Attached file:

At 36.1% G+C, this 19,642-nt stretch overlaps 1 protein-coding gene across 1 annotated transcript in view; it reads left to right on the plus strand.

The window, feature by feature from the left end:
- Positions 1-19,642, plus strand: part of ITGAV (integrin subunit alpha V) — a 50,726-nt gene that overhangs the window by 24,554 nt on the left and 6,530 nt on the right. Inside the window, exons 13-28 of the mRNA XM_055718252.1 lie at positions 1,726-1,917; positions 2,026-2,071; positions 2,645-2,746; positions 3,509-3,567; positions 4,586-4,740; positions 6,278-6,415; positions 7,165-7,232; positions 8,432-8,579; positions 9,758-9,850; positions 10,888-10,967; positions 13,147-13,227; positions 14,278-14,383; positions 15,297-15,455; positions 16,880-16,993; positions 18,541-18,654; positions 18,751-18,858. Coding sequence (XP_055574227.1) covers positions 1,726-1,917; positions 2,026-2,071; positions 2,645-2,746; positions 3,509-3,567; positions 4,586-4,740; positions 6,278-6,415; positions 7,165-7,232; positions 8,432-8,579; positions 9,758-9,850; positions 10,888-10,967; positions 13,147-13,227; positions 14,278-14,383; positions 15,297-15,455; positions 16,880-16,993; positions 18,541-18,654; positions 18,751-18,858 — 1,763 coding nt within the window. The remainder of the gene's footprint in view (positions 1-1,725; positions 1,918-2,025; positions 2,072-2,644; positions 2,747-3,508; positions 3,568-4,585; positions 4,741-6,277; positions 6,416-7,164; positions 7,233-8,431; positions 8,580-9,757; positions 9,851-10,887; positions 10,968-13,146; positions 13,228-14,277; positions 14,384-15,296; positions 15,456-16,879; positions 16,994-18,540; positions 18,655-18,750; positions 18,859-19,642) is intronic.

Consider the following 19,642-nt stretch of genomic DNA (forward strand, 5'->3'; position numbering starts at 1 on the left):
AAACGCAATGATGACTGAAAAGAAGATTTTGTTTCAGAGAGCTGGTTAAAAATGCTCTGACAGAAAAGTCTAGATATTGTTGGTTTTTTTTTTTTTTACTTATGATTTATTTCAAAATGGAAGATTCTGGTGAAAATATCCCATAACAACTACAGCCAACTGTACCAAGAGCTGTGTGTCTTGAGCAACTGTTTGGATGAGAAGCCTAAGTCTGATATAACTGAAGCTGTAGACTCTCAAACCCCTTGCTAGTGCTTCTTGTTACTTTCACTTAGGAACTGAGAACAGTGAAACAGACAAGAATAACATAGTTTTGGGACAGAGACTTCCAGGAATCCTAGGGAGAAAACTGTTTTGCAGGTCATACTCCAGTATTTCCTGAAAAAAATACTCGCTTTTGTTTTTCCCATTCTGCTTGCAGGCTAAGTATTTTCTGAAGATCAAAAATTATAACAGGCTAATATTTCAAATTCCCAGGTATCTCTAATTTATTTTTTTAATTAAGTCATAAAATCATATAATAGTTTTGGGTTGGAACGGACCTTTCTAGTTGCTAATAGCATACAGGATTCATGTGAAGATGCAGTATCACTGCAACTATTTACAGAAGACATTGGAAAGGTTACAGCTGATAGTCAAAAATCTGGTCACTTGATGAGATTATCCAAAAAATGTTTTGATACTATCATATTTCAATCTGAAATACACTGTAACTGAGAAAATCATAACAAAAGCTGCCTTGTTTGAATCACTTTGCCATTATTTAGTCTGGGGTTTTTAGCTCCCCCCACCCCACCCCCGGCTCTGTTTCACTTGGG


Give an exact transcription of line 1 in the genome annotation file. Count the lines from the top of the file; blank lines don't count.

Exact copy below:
At 36.1% G+C, this 19,642-nt stretch overlaps 1 protein-coding gene across 1 annotated transcript in view; it reads left to right on the plus strand.